The opinion of the court was delivered by: Thomas I. Vanaskie United States District Judge
Presently before the Court are Plaintiff's Motion and Demand for Copies (Dkt. Entry 168), and his Motion to Compel Discovery (Dkt. Entry 169). For the reasons set forth below, Plaintiff's motion for copies will be denied and the motion to compel will be granted in part.
On August 30, 2005, Gerson Nunez, a federal prisoner currently incarcerated at the Canaan Federal Prison Camp ("FPC-Canaan"), in Waymart, Pennsylvania, initiated the present action. On November 8, 2006, the Court granted in part, and denied in part, Defendants' Motion for Summary Judgment. (Dkt. Entry 105.) The two remaining claims in this case relate to: (1) Nunez's alleged retaliatory discharge from his prison job; and (2) the alleged improper opening of his legal mail outside of his presence. (Id.)
On January 14, 2008, the Court resolved Nunez's First Motion to Compel. In that motion, Nunez alleged he properly served defense counsel with discovery requests which went unanswered. (DKt. Entry 149.) Defense counsel, claiming to be unaware of the discovery requests prior to the filing of the motion to compel, agreed to answer the discovery if Nunez re-served the requests. Based on this agreement the Court denied the motion. (See Dkt. Entry 161.) Nunez's present motion to compel challenges defendants' responses to his first set of discovery. He alleges that: (1) defendants refused to answer more than 25 interrogatories each even though the Middle District's former Local Rule 402.8 permitted more; (2) defendants Nicklin, Renda, Roberts, Mecca and Broton have failed to properly respond to Interrogatories 2, 3, 4, 5, 8 through 16, and 20 through 25; and (3) defendants' response to his first request for production of documents is inadequate. Nunez's second pending motion asserts that he did not receive copies of defendants' motion for a protective order or their motion to dismiss.
Pursuant to Rule 37(a) of the Federal Rules of Civil Procedure, a party propounding discovery may seek an order compelling disclosure when an opposing party has failed to respond or has provided evasive or incomplete responses. See Fed. R. Civ. P. 37(a)(1), (3) and (4). Pursuant to Rule 33, an interrogatory may relate to any matter that may be inquired into under Rule 26(b). See Fed. R. Civ. P. 33(a)(2).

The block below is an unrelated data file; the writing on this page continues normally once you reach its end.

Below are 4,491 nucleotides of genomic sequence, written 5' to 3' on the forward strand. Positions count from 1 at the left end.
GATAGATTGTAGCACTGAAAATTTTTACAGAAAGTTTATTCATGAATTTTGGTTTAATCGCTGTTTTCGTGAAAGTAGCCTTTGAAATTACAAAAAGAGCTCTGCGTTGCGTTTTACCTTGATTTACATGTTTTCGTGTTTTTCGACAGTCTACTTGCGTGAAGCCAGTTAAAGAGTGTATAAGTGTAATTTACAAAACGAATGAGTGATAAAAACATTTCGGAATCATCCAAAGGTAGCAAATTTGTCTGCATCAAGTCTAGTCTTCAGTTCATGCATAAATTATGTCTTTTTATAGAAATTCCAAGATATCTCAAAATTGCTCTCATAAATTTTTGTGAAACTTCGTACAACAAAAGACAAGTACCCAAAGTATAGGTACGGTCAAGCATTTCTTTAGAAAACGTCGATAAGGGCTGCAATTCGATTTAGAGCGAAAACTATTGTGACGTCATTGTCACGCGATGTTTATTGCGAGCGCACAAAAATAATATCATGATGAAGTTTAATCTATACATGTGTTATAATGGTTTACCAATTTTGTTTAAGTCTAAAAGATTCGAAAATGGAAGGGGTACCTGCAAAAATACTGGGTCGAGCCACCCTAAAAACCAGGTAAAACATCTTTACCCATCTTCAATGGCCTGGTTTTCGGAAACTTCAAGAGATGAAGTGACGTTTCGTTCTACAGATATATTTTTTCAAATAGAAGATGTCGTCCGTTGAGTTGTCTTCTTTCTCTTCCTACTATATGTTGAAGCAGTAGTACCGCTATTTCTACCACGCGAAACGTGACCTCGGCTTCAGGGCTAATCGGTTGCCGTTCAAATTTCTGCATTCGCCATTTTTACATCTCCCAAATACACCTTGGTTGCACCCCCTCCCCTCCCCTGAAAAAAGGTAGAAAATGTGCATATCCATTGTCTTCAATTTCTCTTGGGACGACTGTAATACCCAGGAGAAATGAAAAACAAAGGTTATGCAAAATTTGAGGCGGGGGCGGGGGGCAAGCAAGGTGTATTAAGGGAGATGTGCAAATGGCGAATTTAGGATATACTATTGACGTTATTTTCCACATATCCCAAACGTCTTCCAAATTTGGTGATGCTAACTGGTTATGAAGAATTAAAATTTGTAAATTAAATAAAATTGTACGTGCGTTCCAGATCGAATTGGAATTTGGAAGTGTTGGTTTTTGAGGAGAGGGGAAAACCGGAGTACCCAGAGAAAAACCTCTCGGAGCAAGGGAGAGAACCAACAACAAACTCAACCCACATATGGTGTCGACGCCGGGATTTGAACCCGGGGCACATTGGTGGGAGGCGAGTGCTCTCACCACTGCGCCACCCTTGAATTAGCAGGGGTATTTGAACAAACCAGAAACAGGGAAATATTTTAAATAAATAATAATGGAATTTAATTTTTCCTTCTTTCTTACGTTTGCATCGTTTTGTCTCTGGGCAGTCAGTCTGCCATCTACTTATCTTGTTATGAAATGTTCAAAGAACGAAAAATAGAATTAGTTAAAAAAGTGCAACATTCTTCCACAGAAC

The polestar of discovery is relevance. Federal Rule of Civil Procedure 26(b)(1) establishes the general scope of discovery and states in pertinent part that "[p]arties may obtain discovery regarding any non-privileged matter that is relevant to any party's claim or defense. . . . Relevant information need not be admissible at the trial if the discovery appears reasonably calculated to lead to the discovery of admissible evidence."
A. Motion for Relief and Demand for Copies of Defendants' Recent Filing with the Court
Defendants Watts, Dodrill, Lindsay, Roberts, Nicklin, Broton and Mecca filed their Motion to Dismiss and supporting brief on February 13, 2008. (Dkt. Entries 162 and 163.) On the same day, defendants served Nunez with responses to his First Request for Production of Documents, and eight sets of interrogatories. Defendants simultaneously sought a Motion for Protective Order to stay the obligation to respond to further discovery pending the resolution of their Motion to Dismiss. Finding the motion sound, the Court granted it on February 14, 2008. (Dkt. Entry 167.) Nunez does not suggest that he did not receive this Court's order granting that motion. Plaintiff did not seek reconsideration of that motion.
Although Plaintiff avers he never received a copy of defendants' motion to dismiss or their motion for a protective order, each document contains the appropriate certificate of service indicating Plaintiff was properly served. Nonetheless, Nunez acknowledges in subsequent filings that he did eventually receive copies of both motions. (See Dkt. Entry 170, Plaintiff's Opposition to Defendants Motion to Dismiss, fn. 1.) Therefore, as Nunez now ...